Effects of Lightweight Meshes in Laparoscopic Inguinal Hernia Repair on Quality of Life and Male Fertility Aspects

This study has been completed.
Sponsor:
Collaborators:
Fund for Scientific Research, Flanders, Belgium
Agentschap voor Innovatie door Wetenschap en Technologie
Information provided by:
Universitaire Ziekenhuizen Leuven
ClinicalTrials.gov Identifier:
NCT00925067
First received: June 18, 2009
Last updated: NA
Last verified: June 2009
History: No changes posted
  Purpose

A randomized, prospective clinical trial analyzing whether the use of lightweight prostheses during laparoscopic inguinal hernia repair of male patients could have a beneficial effect on postoperative discomfort, chronic pain development, recurrence and male fertility aspects.


Condition Intervention
Inguinal Hernia
Procedure: laparoscopic (TEP) inguinal hernia repair
Device: lightweight TiMesh
Device: lightweight VyproII
Device: Heavyweight Marlex

Study Type: Interventional
Study Design: Allocation: Randomized
Endpoint Classification: Efficacy Study
Intervention Model: Parallel Assignment
Masking: Double Blind (Subject, Outcomes Assessor)
Primary Purpose: Treatment
Official Title: Effects of Lightweight Meshes in Laparoscopic Inguinal Hernia Repair on Quality of Life and Male Fertility Aspects

Resource links provided by NLM:


Further study details as provided by Universitaire Ziekenhuizen Leuven:

Primary Outcome Measures:
  • Male fertility aspects [ Time Frame: 12 months ] [ Designated as safety issue: No ]

Secondary Outcome Measures:
  • Quality of life, pain development, recurrence [ Time Frame: 1, 3, 6 and 12 months ] [ Designated as safety issue: No ]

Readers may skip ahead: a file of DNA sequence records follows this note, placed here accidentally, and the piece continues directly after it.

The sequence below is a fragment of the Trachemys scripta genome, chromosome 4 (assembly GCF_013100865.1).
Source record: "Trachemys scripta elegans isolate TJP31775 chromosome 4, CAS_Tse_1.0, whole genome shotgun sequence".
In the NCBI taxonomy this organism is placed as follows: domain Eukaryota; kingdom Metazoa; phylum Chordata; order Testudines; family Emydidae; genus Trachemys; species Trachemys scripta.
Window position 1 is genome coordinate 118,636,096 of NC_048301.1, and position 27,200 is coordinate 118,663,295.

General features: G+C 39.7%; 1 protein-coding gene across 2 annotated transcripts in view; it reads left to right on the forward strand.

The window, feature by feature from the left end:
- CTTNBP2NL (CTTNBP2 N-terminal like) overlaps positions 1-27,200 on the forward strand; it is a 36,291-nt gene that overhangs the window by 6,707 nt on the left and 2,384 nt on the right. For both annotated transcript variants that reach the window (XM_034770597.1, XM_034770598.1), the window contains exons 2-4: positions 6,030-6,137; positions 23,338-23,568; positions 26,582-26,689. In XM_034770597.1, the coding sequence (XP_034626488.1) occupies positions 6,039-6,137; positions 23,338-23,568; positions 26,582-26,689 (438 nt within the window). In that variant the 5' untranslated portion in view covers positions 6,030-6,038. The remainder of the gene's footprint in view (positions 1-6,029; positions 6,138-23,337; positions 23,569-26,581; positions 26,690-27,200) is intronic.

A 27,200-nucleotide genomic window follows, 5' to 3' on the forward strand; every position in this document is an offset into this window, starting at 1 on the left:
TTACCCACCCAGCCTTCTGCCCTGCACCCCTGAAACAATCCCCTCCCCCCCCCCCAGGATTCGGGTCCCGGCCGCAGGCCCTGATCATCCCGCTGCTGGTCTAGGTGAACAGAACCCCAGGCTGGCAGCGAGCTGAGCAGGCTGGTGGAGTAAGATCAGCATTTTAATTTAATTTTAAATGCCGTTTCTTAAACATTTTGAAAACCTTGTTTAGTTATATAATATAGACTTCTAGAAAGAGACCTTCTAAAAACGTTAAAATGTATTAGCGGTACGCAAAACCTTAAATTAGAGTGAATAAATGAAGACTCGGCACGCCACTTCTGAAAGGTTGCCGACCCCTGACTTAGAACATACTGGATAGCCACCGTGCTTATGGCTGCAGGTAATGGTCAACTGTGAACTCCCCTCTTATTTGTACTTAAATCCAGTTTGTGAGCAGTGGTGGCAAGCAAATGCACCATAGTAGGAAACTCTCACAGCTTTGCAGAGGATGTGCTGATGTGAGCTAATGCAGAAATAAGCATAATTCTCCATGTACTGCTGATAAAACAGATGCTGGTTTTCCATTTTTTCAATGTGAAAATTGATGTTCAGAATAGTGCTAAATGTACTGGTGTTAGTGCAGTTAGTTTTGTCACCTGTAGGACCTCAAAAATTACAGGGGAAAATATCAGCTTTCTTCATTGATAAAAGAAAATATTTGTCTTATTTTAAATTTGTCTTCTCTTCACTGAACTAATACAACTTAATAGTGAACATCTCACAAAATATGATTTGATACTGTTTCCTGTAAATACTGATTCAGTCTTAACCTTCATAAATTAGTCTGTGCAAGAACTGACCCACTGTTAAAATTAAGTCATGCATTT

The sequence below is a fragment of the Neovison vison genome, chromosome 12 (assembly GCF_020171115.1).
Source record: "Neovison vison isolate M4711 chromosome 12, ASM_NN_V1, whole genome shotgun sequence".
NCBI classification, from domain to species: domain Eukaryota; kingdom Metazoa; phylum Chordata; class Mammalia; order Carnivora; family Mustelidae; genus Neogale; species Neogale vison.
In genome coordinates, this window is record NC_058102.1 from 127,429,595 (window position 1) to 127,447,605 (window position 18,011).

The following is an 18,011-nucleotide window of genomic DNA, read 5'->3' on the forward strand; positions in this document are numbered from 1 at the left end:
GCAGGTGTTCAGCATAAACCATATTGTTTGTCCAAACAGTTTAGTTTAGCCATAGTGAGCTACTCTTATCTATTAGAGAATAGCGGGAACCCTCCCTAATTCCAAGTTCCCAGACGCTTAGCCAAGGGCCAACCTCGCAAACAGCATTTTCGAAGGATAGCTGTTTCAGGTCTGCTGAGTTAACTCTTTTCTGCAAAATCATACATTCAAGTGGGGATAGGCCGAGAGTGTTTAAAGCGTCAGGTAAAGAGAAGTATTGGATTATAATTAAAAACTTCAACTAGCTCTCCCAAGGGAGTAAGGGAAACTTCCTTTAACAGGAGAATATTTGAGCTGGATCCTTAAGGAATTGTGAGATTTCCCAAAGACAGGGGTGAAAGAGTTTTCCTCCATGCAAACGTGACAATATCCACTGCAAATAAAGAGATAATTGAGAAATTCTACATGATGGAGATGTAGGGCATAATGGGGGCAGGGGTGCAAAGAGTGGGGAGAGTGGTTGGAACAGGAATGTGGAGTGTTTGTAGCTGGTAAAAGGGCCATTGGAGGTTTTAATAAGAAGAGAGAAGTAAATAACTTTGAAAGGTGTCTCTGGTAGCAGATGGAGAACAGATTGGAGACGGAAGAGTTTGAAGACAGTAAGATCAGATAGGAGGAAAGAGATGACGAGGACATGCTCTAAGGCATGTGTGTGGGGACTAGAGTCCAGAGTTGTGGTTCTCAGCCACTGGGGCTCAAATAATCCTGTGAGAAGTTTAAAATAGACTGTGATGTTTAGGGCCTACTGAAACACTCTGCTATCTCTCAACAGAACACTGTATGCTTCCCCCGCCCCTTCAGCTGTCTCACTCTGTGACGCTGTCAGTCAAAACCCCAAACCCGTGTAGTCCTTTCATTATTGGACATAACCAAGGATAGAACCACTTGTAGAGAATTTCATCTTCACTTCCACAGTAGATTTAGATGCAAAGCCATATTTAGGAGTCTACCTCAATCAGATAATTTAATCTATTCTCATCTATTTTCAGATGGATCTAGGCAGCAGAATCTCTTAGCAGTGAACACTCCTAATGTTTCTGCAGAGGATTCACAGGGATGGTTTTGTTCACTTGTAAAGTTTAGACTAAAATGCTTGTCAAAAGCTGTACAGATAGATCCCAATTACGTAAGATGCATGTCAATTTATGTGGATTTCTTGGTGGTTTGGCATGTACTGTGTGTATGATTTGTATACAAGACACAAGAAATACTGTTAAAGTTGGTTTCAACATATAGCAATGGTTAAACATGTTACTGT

Enrollment: 59
Study Start Date: April 2003
Study Completion Date: June 2009
Primary Completion Date: October 2007 (Final data collection date for primary outcome measure)
Arms Assigned Interventions
Experimental: lightweight TiMesh Procedure: laparoscopic (TEP) inguinal hernia repair
laparoscopic inguinal hernia repair with a standard heavyweight Marlex (control group) prosthesis or new generation lightweight VyproII and TiMesh prostheses (study group)
Device: lightweight TiMesh
Experimental: lightweight VyproII Procedure: laparoscopic (TEP) inguinal hernia repair
laparoscopic inguinal hernia repair with a standard heavyweight Marlex (control group) prosthesis or new generation lightweight VyproII and TiMesh prostheses (study group)
Device: lightweight VyproII
Experimental: Heavyweight Marlex Procedure: laparoscopic (TEP) inguinal hernia repair
laparoscopic inguinal hernia repair with a standard heavyweight Marlex (control group) prosthesis or new generation lightweight VyproII and TiMesh prostheses (study group)
Device: Heavyweight Marlex

  Eligibility

Ages Eligible for Study:   18 Years to 50 Years
Genders Eligible for Study:   Male
Accepts Healthy Volunteers:   No
Criteria

Inclusion Criteria:

  • Primary, unilateral or bilateral, inguinal hernia patients
  • Informed consent

Exclusion Criteria:

  • Sterilized patients
  Contacts and Locations
Please refer to this study by its ClinicalTrials.gov identifier: NCT00925067

Locations
Belgium
University Hospitals Leuven
Leuven, Vlaams-Brabant, Belgium, 3000
Sponsors and Collaborators
Universitaire Ziekenhuizen Leuven
Fund for Scientific Research, Flanders, Belgium
Agentschap voor Innovatie door Wetenschap en Technologie
Investigators
Principal Investigator: Marc Miserez, MD, PhD University Hospitals Leuven
  More Information

No publications provided by Universitaire Ziekenhuizen Leuven

Additional publications automatically indexed to this study by ClinicalTrials.gov Identifier (NCT Number):
Responsible Party: Marc Miserez, University Hospitals Leuven
ClinicalTrials.gov Identifier: NCT00925067     History of Changes
Other Study ID Numbers: G.0457.04N
Study First Received: June 18, 2009
Last Updated: June 18, 2009
Health Authority: Belgium: Institutional Review Board

Keywords provided by Universitaire Ziekenhuizen Leuven:
Inguinal hernia
Laparoscopic repair
Prostheses
Male fertility

Additional relevant MeSH terms:
Hernia
Hernia, Inguinal
Pathological Conditions, Anatomical
Hernia, Abdominal

ClinicalTrials.gov processed this record on April 17, 2014